|Publication number||US6600591 B2|
|Application number||US 09/880,230|
|Publication date||Jul 29, 2003|
|Filing date||Jun 12, 2001|
|Priority date||Jun 12, 2001|
|Also published as||US20020186449|
|Publication number||09880230, 880230, US 6600591 B2, US 6600591B2, US-B2-6600591, US6600591 B2, US6600591B2|
|Inventors||Robert Anderson, Bevan Staple, Richard Roth|
|Original Assignee||Network Photonics, Inc.|
|Export Citation||BiBTeX, EndNote, RefMan|
|Patent Citations (23), Non-Patent Citations (6), Referenced by (89), Classifications (13), Legal Events (10)|
|External Links: USPTO, USPTO Assignment, Espacenet|
This application relates generally to microelectromechanical systems, and more particularly to MEMS devices and methods for use in micromirror arrays.
In recent years, increasing emphasis has been made on the development of techniques for producing microscopic systems that may be tailored to have specifically desired electrical and/or mechanical properties. Such systems are generically described as microelectromechanical systems (MEMS) and are desirable because they may be constructed with considerable versatility despite their very small size. In a variety of applications, MEMS component structures may be fabricated to move in such a fashion that there is a risk of stiction between that component structure and some other aspect of the system. One such example of a MEMS component structure is a micromirror, which is generally configured to reflect light from at least two positions. Such micromirrors find numerous applications, including as parts of optical switches, display devices, and signal modulators, among others.
In many applications, such as may be used in fiber-optics applications, such MEMS-based devices may include hundreds or even thousands of micromirrors arranged as an array. Within such an array, each of the micromirrors should be accurately aligned with both a target and a source. Such alignment is generally complex and typically involves fixing the location of the MEMS device relative to a number of sources and targets. If any of the micromirrors is not positioned correctly in the alignment process and/or the MEMS device is moved from the aligned position, the MEMS device will not function properly.
In part to reduce the complexity of alignment, some MEMS devices provide for individual movement of each of the micromirrors. An example is provided in FIGS. 1A-1C illustrating a particular MEMS micromirror structure that may take three positions. Each micromirror includes a reflective surface 116 mounted on a micromirror structural film 112 that is connected by a structural linkage 108 to an underlying substrate 104. Movement of an individual micromirror is controlled by energizing actuators 124 a and/or 124 b disposed underneath the micromirror on opposite sides of the structural linkage 108. Hard stops 120 a and 120 b are provided to stop the action of the micromirror structural film 112. Energizing the actuator 124 a on the left side of the structural linkage 108 causes the micromirror to tilt on the structural linkage 108 towards that side until one edge of the micromirror structural film 112 contacts the left hard stop 120 a, as shown in FIG. 1A. Alternatively, the actuator 124 b on the right side of the structural linkage 108 may be energized to cause the micromirror to tilt in the opposite direction, as shown in FIG. 1B. When both actuators are de-energized, as shown in FIG. 1C, the micromirror returns to a static position horizontal to the structural linkage 108. In this way, the micromirror may be moved to any of three positions. This ability to move the micromirror provides a degree of flexibility useful in aligning the MEMS device, although the alignment complexity remains significant. Sometimes hard stops 120 a and 120 b are not provided so that the micromirror structural film 112 is in direct contact with the substrate 104.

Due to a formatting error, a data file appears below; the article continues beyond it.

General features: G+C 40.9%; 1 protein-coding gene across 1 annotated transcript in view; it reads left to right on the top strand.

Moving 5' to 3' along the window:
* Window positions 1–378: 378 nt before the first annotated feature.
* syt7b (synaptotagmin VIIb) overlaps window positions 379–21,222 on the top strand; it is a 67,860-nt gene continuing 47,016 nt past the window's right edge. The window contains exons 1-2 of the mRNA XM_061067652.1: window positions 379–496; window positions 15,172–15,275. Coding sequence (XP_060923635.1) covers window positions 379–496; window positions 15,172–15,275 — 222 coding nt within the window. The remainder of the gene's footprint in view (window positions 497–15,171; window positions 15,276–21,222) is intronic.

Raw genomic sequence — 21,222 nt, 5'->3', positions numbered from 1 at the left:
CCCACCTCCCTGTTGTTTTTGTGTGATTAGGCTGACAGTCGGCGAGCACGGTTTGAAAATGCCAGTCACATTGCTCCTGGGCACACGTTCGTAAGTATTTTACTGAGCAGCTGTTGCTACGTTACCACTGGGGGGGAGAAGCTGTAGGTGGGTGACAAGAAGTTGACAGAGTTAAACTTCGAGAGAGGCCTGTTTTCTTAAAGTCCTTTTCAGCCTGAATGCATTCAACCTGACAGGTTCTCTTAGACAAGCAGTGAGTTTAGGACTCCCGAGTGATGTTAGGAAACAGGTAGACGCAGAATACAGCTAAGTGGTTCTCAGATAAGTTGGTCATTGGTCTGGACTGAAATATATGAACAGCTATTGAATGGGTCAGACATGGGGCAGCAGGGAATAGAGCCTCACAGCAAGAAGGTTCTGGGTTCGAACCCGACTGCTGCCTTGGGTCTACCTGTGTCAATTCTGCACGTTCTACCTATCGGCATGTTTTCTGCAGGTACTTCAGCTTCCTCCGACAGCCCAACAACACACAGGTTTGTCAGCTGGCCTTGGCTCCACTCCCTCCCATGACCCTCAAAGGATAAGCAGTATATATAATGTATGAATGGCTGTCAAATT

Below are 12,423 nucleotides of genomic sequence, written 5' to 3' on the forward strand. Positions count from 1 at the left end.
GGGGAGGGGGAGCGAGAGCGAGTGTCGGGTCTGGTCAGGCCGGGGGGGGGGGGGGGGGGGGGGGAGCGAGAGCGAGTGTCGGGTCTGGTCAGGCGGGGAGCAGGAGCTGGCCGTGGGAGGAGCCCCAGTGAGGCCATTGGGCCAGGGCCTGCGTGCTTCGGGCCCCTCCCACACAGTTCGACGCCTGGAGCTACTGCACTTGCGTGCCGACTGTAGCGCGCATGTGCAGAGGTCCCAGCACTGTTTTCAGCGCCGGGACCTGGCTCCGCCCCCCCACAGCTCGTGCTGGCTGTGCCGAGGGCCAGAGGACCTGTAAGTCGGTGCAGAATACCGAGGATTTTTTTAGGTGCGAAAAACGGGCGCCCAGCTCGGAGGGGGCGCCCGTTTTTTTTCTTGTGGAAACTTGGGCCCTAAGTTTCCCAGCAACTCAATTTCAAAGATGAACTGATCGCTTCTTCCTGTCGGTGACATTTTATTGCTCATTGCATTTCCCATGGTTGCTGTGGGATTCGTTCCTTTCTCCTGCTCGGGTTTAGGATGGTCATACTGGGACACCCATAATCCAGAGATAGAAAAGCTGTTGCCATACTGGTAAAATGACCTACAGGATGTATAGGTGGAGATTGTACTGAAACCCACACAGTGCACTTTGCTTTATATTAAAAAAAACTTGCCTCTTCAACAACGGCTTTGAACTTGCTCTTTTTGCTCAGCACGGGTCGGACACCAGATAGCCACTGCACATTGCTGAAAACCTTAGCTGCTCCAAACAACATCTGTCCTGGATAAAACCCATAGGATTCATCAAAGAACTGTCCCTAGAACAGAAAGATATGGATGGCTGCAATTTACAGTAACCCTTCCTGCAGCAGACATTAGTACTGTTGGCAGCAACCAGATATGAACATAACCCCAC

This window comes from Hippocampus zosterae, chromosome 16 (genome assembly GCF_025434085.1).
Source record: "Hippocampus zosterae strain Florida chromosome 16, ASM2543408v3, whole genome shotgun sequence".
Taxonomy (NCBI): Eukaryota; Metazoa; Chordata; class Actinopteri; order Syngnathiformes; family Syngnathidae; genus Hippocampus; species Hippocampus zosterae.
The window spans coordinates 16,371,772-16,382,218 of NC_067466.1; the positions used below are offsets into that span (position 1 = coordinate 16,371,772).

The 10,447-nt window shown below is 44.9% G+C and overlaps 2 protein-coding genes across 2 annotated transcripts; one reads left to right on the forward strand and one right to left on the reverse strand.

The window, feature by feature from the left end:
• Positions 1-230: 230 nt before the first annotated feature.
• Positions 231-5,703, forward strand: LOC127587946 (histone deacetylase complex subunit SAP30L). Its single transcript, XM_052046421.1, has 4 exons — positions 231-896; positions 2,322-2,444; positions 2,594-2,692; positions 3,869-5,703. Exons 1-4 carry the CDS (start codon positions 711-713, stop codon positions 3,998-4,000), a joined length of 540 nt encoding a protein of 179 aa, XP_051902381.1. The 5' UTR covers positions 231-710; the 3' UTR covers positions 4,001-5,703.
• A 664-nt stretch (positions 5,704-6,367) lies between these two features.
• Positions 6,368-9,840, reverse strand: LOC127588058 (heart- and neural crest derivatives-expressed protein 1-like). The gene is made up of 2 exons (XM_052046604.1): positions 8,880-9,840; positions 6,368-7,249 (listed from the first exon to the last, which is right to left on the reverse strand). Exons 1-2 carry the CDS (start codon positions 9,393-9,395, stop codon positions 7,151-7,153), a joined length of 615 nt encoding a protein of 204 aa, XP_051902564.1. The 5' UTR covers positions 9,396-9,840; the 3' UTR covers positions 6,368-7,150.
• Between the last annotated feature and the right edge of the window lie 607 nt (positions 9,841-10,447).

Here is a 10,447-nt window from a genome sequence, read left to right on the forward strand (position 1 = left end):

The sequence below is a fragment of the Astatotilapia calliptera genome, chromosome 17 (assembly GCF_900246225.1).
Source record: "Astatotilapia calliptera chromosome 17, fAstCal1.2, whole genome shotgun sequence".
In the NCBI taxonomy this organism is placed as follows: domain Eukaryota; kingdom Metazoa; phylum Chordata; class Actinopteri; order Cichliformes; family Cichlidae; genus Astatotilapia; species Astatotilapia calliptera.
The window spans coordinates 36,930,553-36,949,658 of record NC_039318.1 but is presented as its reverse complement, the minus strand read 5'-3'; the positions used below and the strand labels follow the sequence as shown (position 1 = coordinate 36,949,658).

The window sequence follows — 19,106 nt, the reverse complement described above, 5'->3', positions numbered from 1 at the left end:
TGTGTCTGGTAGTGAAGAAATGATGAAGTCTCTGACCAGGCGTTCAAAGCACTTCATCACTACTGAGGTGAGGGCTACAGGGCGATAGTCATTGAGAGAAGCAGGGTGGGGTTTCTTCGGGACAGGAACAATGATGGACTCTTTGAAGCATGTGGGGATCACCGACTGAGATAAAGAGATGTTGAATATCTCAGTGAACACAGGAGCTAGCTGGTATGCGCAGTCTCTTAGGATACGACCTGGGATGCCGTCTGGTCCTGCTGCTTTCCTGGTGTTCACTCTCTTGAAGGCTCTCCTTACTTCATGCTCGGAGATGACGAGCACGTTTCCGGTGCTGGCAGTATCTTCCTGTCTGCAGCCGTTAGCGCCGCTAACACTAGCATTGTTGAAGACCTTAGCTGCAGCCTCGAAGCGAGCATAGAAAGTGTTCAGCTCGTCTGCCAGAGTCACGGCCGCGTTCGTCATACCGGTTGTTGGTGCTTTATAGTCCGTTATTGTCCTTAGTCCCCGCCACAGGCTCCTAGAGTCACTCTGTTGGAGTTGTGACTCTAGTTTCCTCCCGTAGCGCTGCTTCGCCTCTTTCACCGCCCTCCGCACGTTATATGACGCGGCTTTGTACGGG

Even in such configurations, however, the angle of the micromirror in a tilted position is fixed. Processes for fabrication of MEMS structures are such that this tilt angle may not be ideal for a given application. Even relatively small deviations from the preferred tilt angle, when present for numerous micromirrors in an array, may result in performance for a system that is less than ideal. Moreover, in some such applications, the micromirror may remain in a given tilted position for ten years or more. Thus, for example, one side of an individual micromirror structural film may remain in contact with the hard stop or substrate for extended periods. Maintaining such contact increases the incidence of dormancy-related stiction. Such stiction results in the micromirror remaining in a tilted position even after the actuators are de-energized. Some theorize that stiction is a result of molecule and/or charge build up at the junction between the micromirror structural film and the hard stop or substrate. For example, it has been demonstrated that an accumulation of H2O molecules at the junction produces capillary forces that increase the incidence of stiction.
Some solutions exist for overcoming stiction, such as by packaging the MEMS device in a hermetic environment to reduce molecular accumulation at the junction or by periodically vibrating the device, such as described in Ville Kaajakari, “Ultrasonic Actuation for MEMS Dormancy-Related Stiction Reduction”, Proceedings of SPIE Vol. 4180 (2000), which is herein incorporated by reference for all purposes. Such techniques, however, do not address the fact that the tilt angles for the micromirrors are fixed. Moreover, stiction remains a concern is such solutions; it would be preferable to use a method for dynamically selecting individual angles for each mirror in an array without the micromirror structural film ever contacting a hard stop or substrate.
Embodiments of the invention are thus directed to a method and system that permits individual tilt angles to be selected for optical micromirrors within an array. Each optical micromirror in the array includes a structural film connected with a substrate by a structural linkage. At least one electrode is configured to tilt the structural film upon application of a voltage.